Virunga National Park
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||Comprising of an outstanding diversity of habitats, Virunga National Park (covering an area of 790,000 ha) boasts everything from swamps and steppes, to the snowfields of Rwenzori (at an altitude of over 5,000 m), and from lava plains to volcano slope savannahs. The site is also home to mountain gorillas, some 20,000 hippopotamuses within its rivers and during the winters-Siberian birds. --WHMNet paraphrase from the description at WHC Site, where additional information is available.
||The Virunga National Park (formerly Albert National Park) lies from the Virunga Mountains, to the Rwenzori Mountains, in the eastern Democratic Republic of Congo, bordering Volcanoes National Park in Rwanda and Rwenzori Mountains National Park in Uganda. Covering 7,800 km² it was established in 1925 as Africa's first national park. It was classified as a World Heritage Site in 1979. In later years it has become known for its mountain gorillas, although poaching and the Congo Civil War have seriously damaged its wildlife population. The park is managed by the Congolese National Park Authorities, the Institut Congolais pour la Conservation de la Nature (ICCN). The national park covers the western shores of Lake Edward, known for its hippopotamuses (depleted by more than 95 percent in 2006) while elsewhere, marshland, grassland plateau and plains dominate the park. The Ruwenzori Mountains lie on the Ugandan border and rise to alpine meadows and a glacier, while Nyiragongo and Nyamuragira are both active volcanoes with substantial associated lava plains. Although mountain gorillas are now extremely rare, successful conservation work has secured the remaining populations. In fact, they increased during the years of political upheaval in the region (1994-2004). It is believed that both savanna and forest elephants and chimpanzees can still be found in Virunga, along with Okapi, giraffes, buffaloes and many endemic birds. The neighbouring Mount Hoyo area was managed with the park and is home to a population of Bambuti Pygmy people, caves and waterfalls, but since the civil wars, the park has suffered somewhat. Land invasions and intense poaching have challenged the park authorities to the limit, but most rangers have remained active. Since 1994, about 120 rangers have been killed in the line of duty protecting the park from illegal poaching and land acquisition. --Wikipedia. Text is available under the Creative Commons Attribution-ShareAlike License.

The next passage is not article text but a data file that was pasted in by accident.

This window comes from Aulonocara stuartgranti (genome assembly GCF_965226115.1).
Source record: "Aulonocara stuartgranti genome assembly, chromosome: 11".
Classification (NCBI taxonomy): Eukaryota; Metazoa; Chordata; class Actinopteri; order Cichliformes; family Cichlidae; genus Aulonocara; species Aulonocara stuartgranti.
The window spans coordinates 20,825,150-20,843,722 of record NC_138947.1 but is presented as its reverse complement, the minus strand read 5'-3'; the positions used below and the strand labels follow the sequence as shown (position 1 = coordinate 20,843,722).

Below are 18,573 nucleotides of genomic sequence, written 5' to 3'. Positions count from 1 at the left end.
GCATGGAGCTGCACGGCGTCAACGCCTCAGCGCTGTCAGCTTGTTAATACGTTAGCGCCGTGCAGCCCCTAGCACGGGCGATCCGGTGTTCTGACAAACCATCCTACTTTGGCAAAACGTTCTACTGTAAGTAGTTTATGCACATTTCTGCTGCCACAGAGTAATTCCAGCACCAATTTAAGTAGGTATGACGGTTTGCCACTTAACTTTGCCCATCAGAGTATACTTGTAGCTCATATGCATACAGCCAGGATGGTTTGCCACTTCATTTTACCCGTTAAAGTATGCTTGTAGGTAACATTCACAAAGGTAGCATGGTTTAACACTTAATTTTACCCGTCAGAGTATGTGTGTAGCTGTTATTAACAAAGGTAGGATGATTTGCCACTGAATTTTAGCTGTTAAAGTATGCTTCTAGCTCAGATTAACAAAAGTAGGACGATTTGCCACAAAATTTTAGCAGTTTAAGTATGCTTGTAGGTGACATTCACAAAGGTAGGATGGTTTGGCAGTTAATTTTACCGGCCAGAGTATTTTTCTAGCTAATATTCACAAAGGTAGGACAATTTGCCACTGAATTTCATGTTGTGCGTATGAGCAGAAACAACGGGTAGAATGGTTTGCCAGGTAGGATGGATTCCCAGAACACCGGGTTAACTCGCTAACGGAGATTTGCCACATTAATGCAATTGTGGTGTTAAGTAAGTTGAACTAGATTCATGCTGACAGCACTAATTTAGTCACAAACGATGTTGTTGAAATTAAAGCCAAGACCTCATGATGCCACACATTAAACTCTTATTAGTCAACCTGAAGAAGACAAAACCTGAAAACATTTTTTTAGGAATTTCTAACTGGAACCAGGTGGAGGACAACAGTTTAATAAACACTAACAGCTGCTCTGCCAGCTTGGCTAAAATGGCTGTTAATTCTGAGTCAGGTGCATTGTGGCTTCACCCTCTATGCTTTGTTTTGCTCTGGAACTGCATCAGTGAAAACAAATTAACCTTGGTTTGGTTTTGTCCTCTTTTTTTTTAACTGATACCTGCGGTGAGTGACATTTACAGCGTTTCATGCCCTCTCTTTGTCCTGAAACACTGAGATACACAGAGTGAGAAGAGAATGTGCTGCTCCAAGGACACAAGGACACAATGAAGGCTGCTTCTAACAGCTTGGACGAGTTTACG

||1. UNESCO World Heritage Center, Site Page.